Retirement: Myth or a Manageable Reality?
Updated: Jul 7, 2020
With talks of the ORPP (Ontario Retirement Pension Plan) rolling out in early 2017, retirement planning has never been a more popular topic in Ontario. And whether you’re an avid follower of the hot topic, or a casual observer, one thing is inevitable; we all retire at some point. The matter in question however, is whether or not you’re ready.
As with many popular and current topics in the news, the subject of retirement comes with common misconceptions, misunderstandings and misinformation. Much like a game of broken telephone, you’ll hear different things from different people. But no need to fret; we’re giving you the details straight from the source. Below you will find the breakdown of some of the most common myths and facts about retirement in Canada.
Myth #1: You need about $1,000,000 to retire comfortably in Canada.
Fact: Although there is no “mythical” or “magic” number when it comes to a comfortable retirement, most Canadians find that $1,000,000 seems to hit that sweet spot. Comfort means different things to different people and in reality, you really only need to replace 50-60% (families) or 60-70% (singles) of your peak earning salary to retire comfortably.
Myth #2: If you have less than 10 years until retirement, it may be too late to join a company sponsored Group Retirement Plan.
Fact: It’s never too late to join into a company sponsored Group Retirement Plan. Your company plan is part of your compensation package, and your employer’s way of investing in your future and well-being. Say you contribute $500 a month and your employer matches that amount. Over 10 years that adds up to $120,000, and that’s not even including investment gains. Between personal contributions, employer contributions and the return on investment, those last 10 years may just be the thing to help you catch up.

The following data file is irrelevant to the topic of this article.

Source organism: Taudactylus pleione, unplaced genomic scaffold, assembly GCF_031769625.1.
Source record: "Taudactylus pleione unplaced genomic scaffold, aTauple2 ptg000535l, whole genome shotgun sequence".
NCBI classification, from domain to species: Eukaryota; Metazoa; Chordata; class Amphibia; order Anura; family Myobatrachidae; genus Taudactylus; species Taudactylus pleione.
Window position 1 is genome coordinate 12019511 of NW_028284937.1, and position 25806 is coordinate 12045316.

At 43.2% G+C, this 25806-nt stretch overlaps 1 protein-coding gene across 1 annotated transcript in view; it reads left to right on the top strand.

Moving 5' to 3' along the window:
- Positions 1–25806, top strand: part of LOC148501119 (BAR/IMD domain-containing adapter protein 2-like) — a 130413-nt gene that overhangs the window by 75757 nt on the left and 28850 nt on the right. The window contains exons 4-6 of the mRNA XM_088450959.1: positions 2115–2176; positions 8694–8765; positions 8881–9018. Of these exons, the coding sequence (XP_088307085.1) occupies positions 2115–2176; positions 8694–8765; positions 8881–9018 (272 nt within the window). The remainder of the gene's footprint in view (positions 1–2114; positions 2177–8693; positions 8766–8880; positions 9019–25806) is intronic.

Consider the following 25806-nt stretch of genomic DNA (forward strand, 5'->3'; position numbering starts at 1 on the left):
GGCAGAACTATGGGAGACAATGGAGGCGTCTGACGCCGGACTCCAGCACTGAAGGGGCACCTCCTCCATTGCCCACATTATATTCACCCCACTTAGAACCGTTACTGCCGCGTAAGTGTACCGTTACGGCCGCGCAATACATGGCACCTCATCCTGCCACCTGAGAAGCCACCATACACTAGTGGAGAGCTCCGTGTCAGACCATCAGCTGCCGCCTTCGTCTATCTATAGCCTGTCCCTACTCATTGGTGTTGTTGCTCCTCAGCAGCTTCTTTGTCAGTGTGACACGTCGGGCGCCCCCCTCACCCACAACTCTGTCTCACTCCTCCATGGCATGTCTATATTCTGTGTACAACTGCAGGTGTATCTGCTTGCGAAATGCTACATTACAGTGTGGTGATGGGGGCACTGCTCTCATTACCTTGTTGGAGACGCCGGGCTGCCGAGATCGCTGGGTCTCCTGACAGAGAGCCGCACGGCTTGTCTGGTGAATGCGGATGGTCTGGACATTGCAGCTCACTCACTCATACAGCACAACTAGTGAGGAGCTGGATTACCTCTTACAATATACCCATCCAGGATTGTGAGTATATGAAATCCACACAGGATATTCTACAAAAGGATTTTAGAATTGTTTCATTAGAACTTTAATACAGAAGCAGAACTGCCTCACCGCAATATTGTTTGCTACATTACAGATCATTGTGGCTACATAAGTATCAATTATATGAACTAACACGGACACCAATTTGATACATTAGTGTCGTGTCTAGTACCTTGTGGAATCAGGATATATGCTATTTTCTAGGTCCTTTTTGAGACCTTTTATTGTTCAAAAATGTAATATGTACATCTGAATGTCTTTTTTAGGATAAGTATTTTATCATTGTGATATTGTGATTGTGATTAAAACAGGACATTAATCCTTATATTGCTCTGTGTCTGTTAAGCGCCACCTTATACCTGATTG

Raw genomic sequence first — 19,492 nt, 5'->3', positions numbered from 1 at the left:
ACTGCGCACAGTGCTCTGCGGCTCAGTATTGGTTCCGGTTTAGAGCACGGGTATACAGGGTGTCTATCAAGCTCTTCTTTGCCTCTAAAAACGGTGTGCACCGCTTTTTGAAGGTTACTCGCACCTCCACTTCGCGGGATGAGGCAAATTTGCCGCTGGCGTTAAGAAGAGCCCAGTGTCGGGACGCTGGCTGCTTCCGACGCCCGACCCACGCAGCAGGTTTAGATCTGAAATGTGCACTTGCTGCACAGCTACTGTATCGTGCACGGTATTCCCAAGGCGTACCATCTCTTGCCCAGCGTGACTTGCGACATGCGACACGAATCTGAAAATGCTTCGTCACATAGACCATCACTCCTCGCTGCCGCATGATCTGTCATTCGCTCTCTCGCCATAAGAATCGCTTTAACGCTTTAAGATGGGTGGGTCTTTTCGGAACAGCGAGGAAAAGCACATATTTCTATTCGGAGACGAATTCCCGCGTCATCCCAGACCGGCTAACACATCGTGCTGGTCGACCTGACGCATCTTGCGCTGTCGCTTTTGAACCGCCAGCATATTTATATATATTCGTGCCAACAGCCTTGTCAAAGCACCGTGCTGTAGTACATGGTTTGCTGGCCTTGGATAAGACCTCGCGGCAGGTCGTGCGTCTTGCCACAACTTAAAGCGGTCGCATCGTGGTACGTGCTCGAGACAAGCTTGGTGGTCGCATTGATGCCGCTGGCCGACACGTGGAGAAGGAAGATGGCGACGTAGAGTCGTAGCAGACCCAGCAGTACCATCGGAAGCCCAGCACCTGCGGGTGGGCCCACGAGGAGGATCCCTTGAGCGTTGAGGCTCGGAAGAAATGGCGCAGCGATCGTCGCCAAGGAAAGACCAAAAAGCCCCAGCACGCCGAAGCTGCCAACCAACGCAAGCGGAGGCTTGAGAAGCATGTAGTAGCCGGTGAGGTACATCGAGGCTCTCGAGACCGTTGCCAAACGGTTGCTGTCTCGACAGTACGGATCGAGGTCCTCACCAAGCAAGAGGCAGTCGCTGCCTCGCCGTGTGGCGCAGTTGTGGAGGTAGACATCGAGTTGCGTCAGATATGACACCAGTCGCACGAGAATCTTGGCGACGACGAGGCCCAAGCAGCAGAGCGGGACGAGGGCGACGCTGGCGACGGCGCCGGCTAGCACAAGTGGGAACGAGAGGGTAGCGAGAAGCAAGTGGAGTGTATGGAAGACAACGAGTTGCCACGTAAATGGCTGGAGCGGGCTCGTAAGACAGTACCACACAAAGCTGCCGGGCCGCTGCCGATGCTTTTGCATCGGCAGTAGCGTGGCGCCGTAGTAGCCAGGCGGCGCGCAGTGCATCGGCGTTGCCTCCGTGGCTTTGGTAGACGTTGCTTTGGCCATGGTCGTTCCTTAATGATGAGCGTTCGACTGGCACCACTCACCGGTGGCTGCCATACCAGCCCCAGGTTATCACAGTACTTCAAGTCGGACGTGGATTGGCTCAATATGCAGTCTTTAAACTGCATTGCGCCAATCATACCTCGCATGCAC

Myth #3: It’s too soon to start saving for retirement; paying off debts is the top priority.
Fact: You can’t lose by paying down your debts. Or can you? Paying down debts is almost always the top priority on everybody’s list, but focusing strictly on those debts will boil down to two major losses. The first loss being the loss of your employer’s contribution to your savings and second loss being the loss of the return of investment. Our suggestion? Focus on both. It is manageable if you try. No matter how great or small your retirement contribution, you can rest assured knowing that your employer will match that contribution up to a percentage of your salary, and the return on investment will help grow your savings in the long run, while you focus on reducing your debts.
Planning for retirement should be an instinctual habit. With the growing expenses and demands of our daily lives, it’s easy to overlook the truth and feed into the misconceptions. Do you have any myths or facts about saving for retirement? Are they mythical states of being or a manageable reality? Share your story with us, contact Open Access today and we’ll help you sort the reality from the myth.